Clown was formed by myself and my long term friend Terry Ball (lead guitar) We had worked together in all three of the Plymouth bands I mentioned. He knew other Plymouth musicians and soon we had a complement of six players. The keyboard player Steve and front man Alan had recently returned from London after a failed attempt at obtaining a recording contract. We rented a house and most of the band lived together composing and writing songs for the band.
How did you decide to use the name ‘Clown’?
The band was to be called Fireclown but was shortened to Clown before we hit the road.
“Polydor Records were very impressed”
When and where did Clown play their first gig? What sort of venues did Clown play?
The first gig we played in public was a showcase gig put on especially for record company reps. who had come down from London to check us out. We used a small harbourside club called Ronnies and packed it out with our friends. Polydor Records were very impressed on the night at the reception we received from the crowd and also complemented our music.
The first professional gig we played was in Barnstaple North Devon at The Queens Hall as a support act to Black Widow. The evening was cut short when the fire curtain descended and knocked the bands P.A. off the high stage onto the packed crowd causing injury and panic. (Described in my book Inner Visions ) After this traumatic introduction to the world of pro. music Clown went on to support major bands of the time such as Manfred Mann’s Earth Band, Lindisfarne and Man, to name a few. The band also played gigs as a main band on the college and University circuit travelling the length and breadth of the country.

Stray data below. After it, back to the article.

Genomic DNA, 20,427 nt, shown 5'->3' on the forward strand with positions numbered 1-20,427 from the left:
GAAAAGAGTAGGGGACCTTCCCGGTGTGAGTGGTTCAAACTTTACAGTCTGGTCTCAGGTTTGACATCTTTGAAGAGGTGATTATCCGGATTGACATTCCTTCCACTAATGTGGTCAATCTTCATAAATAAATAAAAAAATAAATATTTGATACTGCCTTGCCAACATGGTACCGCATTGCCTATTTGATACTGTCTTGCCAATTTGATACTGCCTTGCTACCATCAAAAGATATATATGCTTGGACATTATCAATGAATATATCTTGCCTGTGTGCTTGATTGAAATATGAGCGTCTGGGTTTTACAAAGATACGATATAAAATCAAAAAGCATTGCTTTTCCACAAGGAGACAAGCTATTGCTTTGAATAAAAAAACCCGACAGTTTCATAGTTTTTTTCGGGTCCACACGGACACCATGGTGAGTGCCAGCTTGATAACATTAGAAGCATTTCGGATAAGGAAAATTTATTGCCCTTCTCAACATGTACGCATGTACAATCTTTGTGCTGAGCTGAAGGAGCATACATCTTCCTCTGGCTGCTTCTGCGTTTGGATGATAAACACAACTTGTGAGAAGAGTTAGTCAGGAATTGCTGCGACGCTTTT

How did you get signed to CBS to record a single in 1972?
We were eventually signed to CBS Records after they heard a recording that we called ‘The Cricklewood Demos’. EMI Records also wanted to sign us but we chose CBS who had offered a £4000 advance. We also had a music publishing contract with Chappell and also recorded demos in their basement recording studio. We recorded for CBS at their Bond Street studios mainly at night and recorded our first single called ‘Lord of the Ringside’ which was released and just missed entering the charts by fifty copies!
We also recorded an album and used Gordon Huntley from Matthews Southern Comfort on pedal steel guitar on a couple of the album tracks tracks and one night Norman Petty who was over from the States sat in to watch us and was very complimentary.
What we really lacked was dedicated management and this was to prove our undoing. Stuart Reid from Chappells did his best to promote us as well as running the company and got us some high profile support gigs. He stuck with us through some challenging times with personnel changes and managed to get the third version of the band, which in my opinion was the best version of Clown after we were joined by a Hammond player (who later went on to play for The Pretty Things) and a new bass player, a showcase gig in a brand new club in Leicester Square. The band was suppose to impress some reps, from Swedish television. However on the night drugs and alcohol proved fateful. The gig was a disaster! The band played well but their behaviour was appalling and the stage got wrecked as did the dressing room. Stuart was appalled and after a severe reprimand disowned us. The band found it hard to get decent work with high profile acts and had to do agency gigs as if they were semi professional.
Everyone became disillusioned and after playing a gig ironically in Plymouth on 10th June 1972 the band broke up and went their separate ways.
Ley Perryman Official Website